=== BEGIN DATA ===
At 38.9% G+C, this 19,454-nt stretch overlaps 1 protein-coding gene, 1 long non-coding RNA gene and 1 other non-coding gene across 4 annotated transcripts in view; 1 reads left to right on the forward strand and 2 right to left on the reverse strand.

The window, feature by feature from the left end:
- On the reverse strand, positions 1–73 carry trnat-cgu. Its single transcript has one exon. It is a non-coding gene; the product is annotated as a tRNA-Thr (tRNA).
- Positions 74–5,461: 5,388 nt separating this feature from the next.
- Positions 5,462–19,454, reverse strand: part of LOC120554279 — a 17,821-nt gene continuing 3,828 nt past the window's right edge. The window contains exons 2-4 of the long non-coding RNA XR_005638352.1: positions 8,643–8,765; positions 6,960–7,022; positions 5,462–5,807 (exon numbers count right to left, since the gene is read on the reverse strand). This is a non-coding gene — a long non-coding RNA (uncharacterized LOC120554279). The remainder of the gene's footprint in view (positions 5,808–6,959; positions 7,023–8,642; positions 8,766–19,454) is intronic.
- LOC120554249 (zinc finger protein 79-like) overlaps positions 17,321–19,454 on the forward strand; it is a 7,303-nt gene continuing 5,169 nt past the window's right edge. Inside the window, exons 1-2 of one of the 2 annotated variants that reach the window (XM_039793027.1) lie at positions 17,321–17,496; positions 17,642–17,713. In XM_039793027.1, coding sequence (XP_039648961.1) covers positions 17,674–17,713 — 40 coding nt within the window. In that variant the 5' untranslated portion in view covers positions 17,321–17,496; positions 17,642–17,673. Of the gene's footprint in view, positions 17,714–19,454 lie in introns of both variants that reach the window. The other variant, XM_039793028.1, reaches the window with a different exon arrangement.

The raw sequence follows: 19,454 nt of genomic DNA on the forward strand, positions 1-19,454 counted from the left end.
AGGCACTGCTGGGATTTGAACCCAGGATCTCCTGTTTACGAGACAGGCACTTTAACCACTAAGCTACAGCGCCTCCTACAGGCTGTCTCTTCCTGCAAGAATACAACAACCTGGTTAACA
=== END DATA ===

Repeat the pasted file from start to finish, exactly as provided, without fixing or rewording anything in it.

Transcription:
At 38.9% G+C, this 19,454-nt stretch overlaps 1 protein-coding gene, 1 long non-coding RNA gene and 1 other non-coding gene across 4 annotated transcripts in view; 1 reads left to right on the forward strand and 2 right to left on the reverse strand.

The window, feature by feature from the left end:
- On the reverse strand, positions 1–73 carry trnat-cgu. Its single transcript has one exon. It is a non-coding gene; the product is annotated as a tRNA-Thr (tRNA).
- Positions 74–5,461: 5,388 nt separating this feature from the next.
- Positions 5,462–19,454, reverse strand: part of LOC120554279 — a 17,821-nt gene continuing 3,828 nt past the window's right edge. The window contains exons 2-4 of the long non-coding RNA XR_005638352.1: positions 8,643–8,765; positions 6,960–7,022; positions 5,462–5,807 (exon numbers count right to left, since the gene is read on the reverse strand). This is a non-coding gene — a long non-coding RNA (uncharacterized LOC120554279). The remainder of the gene's footprint in view (positions 5,808–6,959; positions 7,023–8,642; positions 8,766–19,454) is intronic.
- LOC120554249 (zinc finger protein 79-like) overlaps positions 17,321–19,454 on the forward strand; it is a 7,303-nt gene continuing 5,169 nt past the window's right edge. Inside the window, exons 1-2 of one of the 2 annotated variants that reach the window (XM_039793027.1) lie at positions 17,321–17,496; positions 17,642–17,713. In XM_039793027.1, coding sequence (XP_039648961.1) covers positions 17,674–17,713 — 40 coding nt within the window. In that variant the 5' untranslated portion in view covers positions 17,321–17,496; positions 17,642–17,673. Of the gene's footprint in view, positions 17,714–19,454 lie in introns of both variants that reach the window. The other variant, XM_039793028.1, reaches the window with a different exon arrangement.

The raw sequence follows: 19,454 nt of genomic DNA on the forward strand, positions 1-19,454 counted from the left end.
AGGCACTGCTGGGATTTGAACCCAGGATCTCCTGTTTACGAGACAGGCACTTTAACCACTAAGCTACAGCGCCTCCTACAGGCTGTCTCTTCCTGCAAGAATACAACAACCTGGTTAACA